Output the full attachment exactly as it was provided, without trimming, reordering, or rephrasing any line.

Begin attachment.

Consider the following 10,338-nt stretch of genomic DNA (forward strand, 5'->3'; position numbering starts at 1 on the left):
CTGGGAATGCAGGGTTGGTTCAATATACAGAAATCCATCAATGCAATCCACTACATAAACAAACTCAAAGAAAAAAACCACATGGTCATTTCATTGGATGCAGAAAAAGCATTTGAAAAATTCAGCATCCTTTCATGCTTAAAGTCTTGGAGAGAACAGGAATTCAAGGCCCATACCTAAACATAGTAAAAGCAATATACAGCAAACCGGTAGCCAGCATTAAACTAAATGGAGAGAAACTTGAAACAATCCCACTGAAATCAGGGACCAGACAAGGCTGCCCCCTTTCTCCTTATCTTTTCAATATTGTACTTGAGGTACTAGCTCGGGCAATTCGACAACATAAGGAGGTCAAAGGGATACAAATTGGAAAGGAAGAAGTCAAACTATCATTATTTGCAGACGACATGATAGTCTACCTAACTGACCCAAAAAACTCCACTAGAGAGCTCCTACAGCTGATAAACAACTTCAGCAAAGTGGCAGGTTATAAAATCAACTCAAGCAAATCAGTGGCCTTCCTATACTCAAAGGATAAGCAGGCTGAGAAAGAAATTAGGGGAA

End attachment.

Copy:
Consider the following 10,338-nt stretch of genomic DNA (forward strand, 5'->3'; position numbering starts at 1 on the left):
CTGGGAATGCAGGGTTGGTTCAATATACAGAAATCCATCAATGCAATCCACTACATAAACAAACTCAAAGAAAAAAACCACATGGTCATTTCATTGGATGCAGAAAAAGCATTTGAAAAATTCAGCATCCTTTCATGCTTAAAGTCTTGGAGAGAACAGGAATTCAAGGCCCATACCTAAACATAGTAAAAGCAATATACAGCAAACCGGTAGCCAGCATTAAACTAAATGGAGAGAAACTTGAAACAATCCCACTGAAATCAGGGACCAGACAAGGCTGCCCCCTTTCTCCTTATCTTTTCAATATTGTACTTGAGGTACTAGCTCGGGCAATTCGACAACATAAGGAGGTCAAAGGGATACAAATTGGAAAGGAAGAAGTCAAACTATCATTATTTGCAGACGACATGATAGTCTACCTAACTGACCCAAAAAACTCCACTAGAGAGCTCCTACAGCTGATAAACAACTTCAGCAAAGTGGCAGGTTATAAAATCAACTCAAGCAAATCAGTGGCCTTCCTATACTCAAAGGATAAGCAGGCTGAGAAAGAAATTAGGGGAA